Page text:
Florida, Eddie Van Halen and Me

I never met Eddie Van Halen, so it feels a little strange to write about him now in such a personal way. But a close friend of mine has encouraged me and I think it is the right thing to do. There has never been a greater musical influence in my life. And since my life has been mostly about music, it is appropriate and necessary to get some of these thoughts out of my head and onto the page.

I was born in California. My father was in the Air Force just finishing his twenty years of service to qualify for retirement at age 37. Some people believe that a soul chooses its parents. I think that might be true. California is the land of entertainment and dreams. And I can imagine myself up there or out there somewhere saying, “Yes that’s where I need to be. They’ll do.”

My soul should have looked more closely, though, because my father decided that California was too expensive and we moved to Plattsburg, New York for a brief time. Then finally ending up in Indiana of all places. Close to my mother’s family and their farm. The acres of land and giant farm equipment was impressive, but it’s hardly rock and roll. Not that my relatives weren’t good to me. I remember playing KISS albums and later a flying V guitar in the living room of my grandmother’s house while she looked on passively through the windows at the field where soybeans and corn grew.

The country farm livin’ way always felt wrong for me. I was small and not mechanically inclined. I was thinking about Black Sabbath’s Paranoid album rather than cows or combines.

My first guitar was a yellow plastic toy, which seemed large at the time. I begged to take it with me to nursery school one morning and the next thing I knew it had somehow disappeared. At age ten I pestered my mother for a fifty-dollar white bass guitar I saw in a pawn shop window so I could be Gene Simmons. She refused the bass but agreed to purchase a much more expensive trumpet, which I played in band and orchestra for four years. I guess that seemed more respectable somehow.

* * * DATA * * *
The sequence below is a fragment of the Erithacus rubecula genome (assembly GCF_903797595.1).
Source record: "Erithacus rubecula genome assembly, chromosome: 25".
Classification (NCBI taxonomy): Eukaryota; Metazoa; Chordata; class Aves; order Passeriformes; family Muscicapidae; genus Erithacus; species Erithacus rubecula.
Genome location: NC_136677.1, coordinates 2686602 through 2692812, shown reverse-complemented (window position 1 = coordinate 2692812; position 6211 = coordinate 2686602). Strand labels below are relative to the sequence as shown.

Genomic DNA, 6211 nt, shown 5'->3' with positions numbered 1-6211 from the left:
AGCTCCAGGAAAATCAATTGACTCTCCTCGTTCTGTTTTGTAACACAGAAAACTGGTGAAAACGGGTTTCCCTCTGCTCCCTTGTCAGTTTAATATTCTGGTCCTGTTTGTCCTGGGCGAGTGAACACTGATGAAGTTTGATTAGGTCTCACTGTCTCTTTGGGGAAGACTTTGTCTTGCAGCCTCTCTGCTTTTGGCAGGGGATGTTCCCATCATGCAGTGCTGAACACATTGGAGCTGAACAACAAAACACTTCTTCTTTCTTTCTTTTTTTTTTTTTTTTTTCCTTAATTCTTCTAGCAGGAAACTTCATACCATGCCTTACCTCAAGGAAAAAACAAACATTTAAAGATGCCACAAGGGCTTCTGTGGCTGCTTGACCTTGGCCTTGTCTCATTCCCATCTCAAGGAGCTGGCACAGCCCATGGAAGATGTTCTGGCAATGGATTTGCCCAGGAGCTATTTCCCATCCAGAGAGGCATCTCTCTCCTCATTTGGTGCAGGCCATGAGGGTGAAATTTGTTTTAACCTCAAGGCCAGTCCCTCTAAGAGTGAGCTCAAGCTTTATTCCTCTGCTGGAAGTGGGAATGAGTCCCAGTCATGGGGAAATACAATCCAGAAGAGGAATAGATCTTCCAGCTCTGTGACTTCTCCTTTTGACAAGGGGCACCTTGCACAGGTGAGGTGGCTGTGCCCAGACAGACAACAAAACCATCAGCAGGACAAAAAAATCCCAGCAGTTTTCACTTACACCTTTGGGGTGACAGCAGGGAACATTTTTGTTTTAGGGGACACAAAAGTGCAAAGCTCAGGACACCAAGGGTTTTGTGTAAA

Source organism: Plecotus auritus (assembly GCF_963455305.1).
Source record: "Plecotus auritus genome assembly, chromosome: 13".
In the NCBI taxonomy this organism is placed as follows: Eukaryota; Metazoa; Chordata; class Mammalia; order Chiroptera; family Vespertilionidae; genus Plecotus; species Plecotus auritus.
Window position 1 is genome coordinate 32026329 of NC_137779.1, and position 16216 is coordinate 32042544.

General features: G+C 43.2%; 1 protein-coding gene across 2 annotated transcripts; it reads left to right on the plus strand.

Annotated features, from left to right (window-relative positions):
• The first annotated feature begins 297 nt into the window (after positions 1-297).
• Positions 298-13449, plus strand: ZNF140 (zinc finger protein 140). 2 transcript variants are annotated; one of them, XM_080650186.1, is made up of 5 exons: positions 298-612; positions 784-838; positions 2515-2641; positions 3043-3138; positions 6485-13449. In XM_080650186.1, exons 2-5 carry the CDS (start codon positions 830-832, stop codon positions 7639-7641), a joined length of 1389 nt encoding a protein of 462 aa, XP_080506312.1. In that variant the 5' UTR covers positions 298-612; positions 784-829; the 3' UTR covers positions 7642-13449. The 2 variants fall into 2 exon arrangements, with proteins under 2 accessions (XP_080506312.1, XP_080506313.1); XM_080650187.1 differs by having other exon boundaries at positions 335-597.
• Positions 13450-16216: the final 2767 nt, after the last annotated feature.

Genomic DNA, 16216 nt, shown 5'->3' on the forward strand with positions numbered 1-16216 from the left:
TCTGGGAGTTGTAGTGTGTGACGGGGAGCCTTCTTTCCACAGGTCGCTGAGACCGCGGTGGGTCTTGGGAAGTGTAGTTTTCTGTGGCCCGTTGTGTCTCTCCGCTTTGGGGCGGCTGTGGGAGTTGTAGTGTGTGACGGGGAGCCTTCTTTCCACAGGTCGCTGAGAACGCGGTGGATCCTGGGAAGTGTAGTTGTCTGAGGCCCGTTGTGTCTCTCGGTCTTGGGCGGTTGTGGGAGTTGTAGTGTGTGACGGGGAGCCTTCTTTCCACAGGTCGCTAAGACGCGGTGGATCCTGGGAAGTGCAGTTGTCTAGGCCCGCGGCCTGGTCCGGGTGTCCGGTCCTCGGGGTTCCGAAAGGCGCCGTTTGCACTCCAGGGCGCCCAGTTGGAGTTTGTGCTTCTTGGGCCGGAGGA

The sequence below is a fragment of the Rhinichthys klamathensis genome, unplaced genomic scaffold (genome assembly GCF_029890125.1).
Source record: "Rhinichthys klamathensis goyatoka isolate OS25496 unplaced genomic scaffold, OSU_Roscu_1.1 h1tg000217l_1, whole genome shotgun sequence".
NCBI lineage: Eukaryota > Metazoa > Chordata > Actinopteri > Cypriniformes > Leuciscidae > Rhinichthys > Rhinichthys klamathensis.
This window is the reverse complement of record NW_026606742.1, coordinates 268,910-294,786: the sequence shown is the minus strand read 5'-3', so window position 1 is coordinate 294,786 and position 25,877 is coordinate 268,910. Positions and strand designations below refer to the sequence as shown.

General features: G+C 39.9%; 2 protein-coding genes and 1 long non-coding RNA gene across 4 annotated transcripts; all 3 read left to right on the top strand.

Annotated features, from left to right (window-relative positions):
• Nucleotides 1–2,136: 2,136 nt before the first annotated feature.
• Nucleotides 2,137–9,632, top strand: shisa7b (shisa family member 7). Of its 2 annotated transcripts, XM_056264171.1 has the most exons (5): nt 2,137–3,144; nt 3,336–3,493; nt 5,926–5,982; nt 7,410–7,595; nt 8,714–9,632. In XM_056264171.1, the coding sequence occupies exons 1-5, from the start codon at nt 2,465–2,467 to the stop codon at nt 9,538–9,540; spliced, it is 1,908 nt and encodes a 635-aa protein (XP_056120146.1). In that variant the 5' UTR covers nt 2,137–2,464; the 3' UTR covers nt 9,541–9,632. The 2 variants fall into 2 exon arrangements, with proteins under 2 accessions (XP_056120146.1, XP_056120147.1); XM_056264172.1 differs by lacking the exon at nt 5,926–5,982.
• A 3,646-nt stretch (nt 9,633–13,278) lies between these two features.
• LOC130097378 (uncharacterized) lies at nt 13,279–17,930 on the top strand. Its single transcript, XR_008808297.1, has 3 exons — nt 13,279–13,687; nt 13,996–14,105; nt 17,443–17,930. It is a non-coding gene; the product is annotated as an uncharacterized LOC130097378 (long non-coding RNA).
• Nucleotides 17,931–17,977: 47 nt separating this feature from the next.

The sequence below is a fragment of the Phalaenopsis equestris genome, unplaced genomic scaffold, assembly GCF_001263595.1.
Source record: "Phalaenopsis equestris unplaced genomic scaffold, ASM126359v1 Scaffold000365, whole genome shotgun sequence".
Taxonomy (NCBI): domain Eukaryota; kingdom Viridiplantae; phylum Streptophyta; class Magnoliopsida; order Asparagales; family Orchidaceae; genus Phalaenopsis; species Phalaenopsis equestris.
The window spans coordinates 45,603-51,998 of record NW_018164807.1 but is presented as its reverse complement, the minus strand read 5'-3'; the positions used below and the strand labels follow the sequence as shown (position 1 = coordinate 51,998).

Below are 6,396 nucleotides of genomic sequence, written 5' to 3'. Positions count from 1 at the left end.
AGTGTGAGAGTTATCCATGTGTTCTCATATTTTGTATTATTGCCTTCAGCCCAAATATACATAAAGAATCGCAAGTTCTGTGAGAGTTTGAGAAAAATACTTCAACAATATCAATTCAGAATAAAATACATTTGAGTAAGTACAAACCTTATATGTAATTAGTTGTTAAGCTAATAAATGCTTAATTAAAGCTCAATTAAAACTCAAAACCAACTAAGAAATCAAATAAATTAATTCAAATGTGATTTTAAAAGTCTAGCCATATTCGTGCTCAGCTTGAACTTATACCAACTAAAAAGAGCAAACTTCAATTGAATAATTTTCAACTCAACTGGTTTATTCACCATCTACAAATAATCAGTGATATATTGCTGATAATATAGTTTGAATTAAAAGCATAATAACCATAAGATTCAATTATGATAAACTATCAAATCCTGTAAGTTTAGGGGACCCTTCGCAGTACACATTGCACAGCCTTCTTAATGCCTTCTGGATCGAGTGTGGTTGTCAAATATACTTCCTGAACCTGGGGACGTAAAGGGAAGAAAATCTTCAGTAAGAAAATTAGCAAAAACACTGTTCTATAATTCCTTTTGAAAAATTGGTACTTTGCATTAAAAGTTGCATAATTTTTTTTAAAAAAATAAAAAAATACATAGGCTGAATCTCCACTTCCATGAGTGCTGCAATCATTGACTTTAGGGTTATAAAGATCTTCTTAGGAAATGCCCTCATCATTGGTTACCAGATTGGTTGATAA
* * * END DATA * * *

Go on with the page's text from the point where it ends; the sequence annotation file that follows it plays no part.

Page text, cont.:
I got into a lot of trouble as a young teenager. I lived in a fantasy world wherein I was a ninja, despite never having enjoyed the benefit of a single formal martial arts lesson. I read a lot of Black Belt magazine and watched Chuck Norris movies, smoked weed and daydreamed of how I could make my living as a professional assassin with no identifying pictures or public records. I never had my photo taken for the yearbook in high school. Ninjas can’t have photos of themselves floating all over the place.

My delusions paved a very unrealistic and dangerous road that was leading to a pathetic dead end. My parents must have decided that I needed something else to focus on besides throwing stars and nunchaku. On Christmas day of my sixteenth year on Earth I received an acoustic guitar. I remember the looks on my parents’ faces as I vowed to have learned a scale and a song by morning. It must have been terribly disappointing for them. By morning the only song I could play was a single note version of the main riff from Iron Man.

I was determined to make it as a guitarist though. I knew I had to make for lost time having started so late in the game. I played constantly. Torturing the unfortunate souls who attempted to sleep in the bedroom next to mine. I learned a Hendrix song and all the leads from the Randy Rhoads Star Licks cassette and tab booklet.

My friends weren’t spared my constant blathering about fantasies of guitar mastery. Eventually one of them asked me if I could play any Van Halen perhaps to shut me up for a second. Money was tight. I didn’t have a giant record collection. I listened to the albums that I or my friends had. I owned the eight-track recording of Women and Children First, but it was missing the gemstone that most of my peers agreed was the pinnacle of modern guitar, Eruption.

I couldn’t understand what I was hearing when I listened to Eruption for the first time. I remember thinking that Eddie’s style was bluesier than Randy’s or Vivian’s. But since it was collectively agreed upon that being able to play Eruption signified a skilled guitarist, I started to work learning it.

The first time my family went to Florida might have seemed uninspiring to anyone looking from the outside in. My mother and I bugged my father that everyone we knew took a vacation every year. We should go to Florida. My father, in a fit of psychopathy, drove us day and night without stopping straight down the country to the land of sunshine and Mickey Mouse where we stayed for one night in a cheap hotel before driving again nonstop back to Indiana.

But something amazing happened to me during my first stay in Florida. I met my first girlfriend. Although our relationship was incredibly brief (about thirty minutes), it made quite an impression on me. I stared at her as she smiled and asked me if I wanted to swim in the hotel pool. She was pretty. I guessed she was about my age, which was around ten at the time. Then my father said, “Come on, Robert. We’re leaving now.”